BOOK BLURB: Fifteen-year-old Kari Rose discovers how much trouble she and her two sisters can get into when they stay at their ancient granny's for spring break. Granny gets a wild-haired notion at three in the morning, and she’s leaving with or without them. Kari makes the decision to take her sisters and ride with Granny in her old Cadillac on a five-hundred-mile-long trip north to visit family. Miles down the road, this harmless act finds Granny no longer able to drive, and Kari must take the wheel. Soon after, the four travelers are caught in a freeway-closing-down snowstorm which brings everyone and everything to a standstill.
A second blizzard with catastrophic impact is about to descend upon them, and Kari must determine the best way to find shelter and beat the storm. Will Kari trust her gut instincts and rely upon a complete stranger to lead them to safety?
ABOUT AUTHOR: Jean Ann Williams is a member of American Christian Fiction Writers, and Society of Children’s Book Writers and Illustrators. She has contributed articles on suicide loss at www.opentohope.com, and currently for Putting on the New blog, and her own Love Truth blog. Jean Ann and her husband live on one acre in Southern Oregon where they raise a garden, fruit orchard, goats, and chickens. Her favorite hobbies are hiking through the woods, practicing archery with her bow, and big game hunting. Their two remaining children have blessed them with thirteen grandchildren, their baker’s dozen. To contact Jean Ann, please visit her website at www.jeanannwilliamsauthor.com or her
MUST ANSWER ONE QUESTION
TO ENTER DRAWING
1. Can you describe a memorable road you took as a kid? If so, What made it memorable?
2. What made your road trips fun?
3. How were road trips different when you got older? What did you enjoy about them as an adult?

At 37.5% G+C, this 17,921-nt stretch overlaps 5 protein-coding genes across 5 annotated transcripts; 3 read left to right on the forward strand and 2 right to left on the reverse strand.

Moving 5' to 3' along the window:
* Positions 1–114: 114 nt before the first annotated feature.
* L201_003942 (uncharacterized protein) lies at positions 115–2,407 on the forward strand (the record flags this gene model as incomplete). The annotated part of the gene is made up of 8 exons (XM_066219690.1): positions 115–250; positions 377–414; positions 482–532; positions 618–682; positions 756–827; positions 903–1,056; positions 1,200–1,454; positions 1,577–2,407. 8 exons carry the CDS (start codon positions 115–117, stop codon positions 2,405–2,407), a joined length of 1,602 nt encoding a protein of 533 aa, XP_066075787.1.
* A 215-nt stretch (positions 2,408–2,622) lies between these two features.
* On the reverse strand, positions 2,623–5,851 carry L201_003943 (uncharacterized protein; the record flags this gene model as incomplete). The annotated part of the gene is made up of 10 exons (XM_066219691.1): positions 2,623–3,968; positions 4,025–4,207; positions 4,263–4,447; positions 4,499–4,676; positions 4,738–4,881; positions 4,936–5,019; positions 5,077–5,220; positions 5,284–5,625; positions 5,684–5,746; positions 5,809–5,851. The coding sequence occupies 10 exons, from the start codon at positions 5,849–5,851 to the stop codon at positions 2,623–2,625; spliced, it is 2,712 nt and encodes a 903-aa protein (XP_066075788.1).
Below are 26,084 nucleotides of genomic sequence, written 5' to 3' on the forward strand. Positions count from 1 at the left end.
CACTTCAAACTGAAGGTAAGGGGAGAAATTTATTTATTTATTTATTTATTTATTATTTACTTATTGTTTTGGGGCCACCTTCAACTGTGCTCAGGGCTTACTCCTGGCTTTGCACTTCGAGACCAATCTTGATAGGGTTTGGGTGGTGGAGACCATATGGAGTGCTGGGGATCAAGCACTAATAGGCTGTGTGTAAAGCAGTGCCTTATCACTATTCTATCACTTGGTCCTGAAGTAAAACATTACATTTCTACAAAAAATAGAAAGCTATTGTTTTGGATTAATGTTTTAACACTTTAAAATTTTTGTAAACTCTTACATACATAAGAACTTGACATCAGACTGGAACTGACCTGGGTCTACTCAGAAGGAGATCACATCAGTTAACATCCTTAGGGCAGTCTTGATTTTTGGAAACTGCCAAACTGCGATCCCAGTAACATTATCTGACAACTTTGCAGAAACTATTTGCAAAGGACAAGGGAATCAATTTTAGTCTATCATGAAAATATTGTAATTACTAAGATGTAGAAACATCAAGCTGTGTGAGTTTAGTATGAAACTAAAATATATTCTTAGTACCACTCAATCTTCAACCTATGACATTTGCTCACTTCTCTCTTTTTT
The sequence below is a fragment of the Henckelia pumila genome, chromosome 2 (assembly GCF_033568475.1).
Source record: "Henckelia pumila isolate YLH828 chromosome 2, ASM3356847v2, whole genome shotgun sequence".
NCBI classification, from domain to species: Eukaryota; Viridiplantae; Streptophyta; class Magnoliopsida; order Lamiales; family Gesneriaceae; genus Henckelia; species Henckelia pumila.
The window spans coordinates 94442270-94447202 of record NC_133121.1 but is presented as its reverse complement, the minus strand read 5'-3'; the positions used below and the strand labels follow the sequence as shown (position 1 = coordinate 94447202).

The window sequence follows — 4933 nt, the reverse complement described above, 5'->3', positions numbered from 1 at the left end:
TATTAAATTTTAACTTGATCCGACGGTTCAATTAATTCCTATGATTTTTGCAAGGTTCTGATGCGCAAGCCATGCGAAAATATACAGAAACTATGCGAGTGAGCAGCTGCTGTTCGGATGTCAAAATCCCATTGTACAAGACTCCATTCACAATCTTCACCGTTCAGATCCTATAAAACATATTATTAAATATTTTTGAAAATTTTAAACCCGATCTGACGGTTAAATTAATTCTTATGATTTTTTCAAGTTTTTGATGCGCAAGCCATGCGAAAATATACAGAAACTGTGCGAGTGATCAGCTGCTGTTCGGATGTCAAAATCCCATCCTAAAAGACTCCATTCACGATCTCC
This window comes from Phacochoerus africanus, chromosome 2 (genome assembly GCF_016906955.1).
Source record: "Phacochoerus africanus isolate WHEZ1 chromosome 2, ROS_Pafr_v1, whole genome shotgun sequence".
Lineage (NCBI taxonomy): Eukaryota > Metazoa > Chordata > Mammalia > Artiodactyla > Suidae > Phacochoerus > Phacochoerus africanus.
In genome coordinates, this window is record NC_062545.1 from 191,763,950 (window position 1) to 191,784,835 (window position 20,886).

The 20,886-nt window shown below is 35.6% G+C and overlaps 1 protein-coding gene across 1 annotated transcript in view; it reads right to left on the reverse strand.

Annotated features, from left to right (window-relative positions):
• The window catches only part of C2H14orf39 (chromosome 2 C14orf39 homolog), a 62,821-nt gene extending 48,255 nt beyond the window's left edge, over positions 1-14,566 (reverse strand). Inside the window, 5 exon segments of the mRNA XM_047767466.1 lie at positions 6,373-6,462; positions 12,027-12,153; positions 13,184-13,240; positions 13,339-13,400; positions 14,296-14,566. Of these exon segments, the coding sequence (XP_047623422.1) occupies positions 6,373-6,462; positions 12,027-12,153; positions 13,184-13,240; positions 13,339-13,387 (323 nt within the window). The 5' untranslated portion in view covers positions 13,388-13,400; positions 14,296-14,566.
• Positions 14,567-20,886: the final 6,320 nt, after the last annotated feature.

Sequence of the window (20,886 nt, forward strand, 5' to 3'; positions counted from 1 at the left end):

4. Have you gone on road trips with your family? How is it different/the same now that you have your own family?
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As a child I would go on special little road trips with just my Dad every year when the new cars came out. We would go to the car dealer and pick out a car together and take off for the day exploring back roads and sometimes even getting lost. We met many new friends that way, but most of all we just talked about God, and anything else that life was throwing our way. My Dad never bought a single car as we could not afford it but the dealer always let my Dad borrow a car for the day every year anyway. This is something that dealerships no longer do as they now ride along giving their sales pitch.
Thank you Jean for this opportunity to win a copy of your beautiful sounding story. I remember spending time with my Grandmother who snuck out prior to the crack of dawn going to the Jewish bakery on the corner with her trusty flashlight every morning. The baker always let her in the back door to get her desired goodies for the day. When friends came calling she would sprinkle some flour on her apron and sometimes even in her hair depending upon what she was serving and bring the treats warm from her oven as if she baked them herself. I am not sure if she had anyone fooled but everyone always treated her with kindness. After she had her first stroke the baker came by every morning prior to opening his shop and brought her her favorites and would not accept payment.
Ah, Adriann, what great memories of your dad and grandmother! I laughed out loud at your grandmother's antics! It made me want to know her. :) Thank you for participating in the drawing for the month of March. There's something about spring. It lifts our spirits as we see more of the blue skies!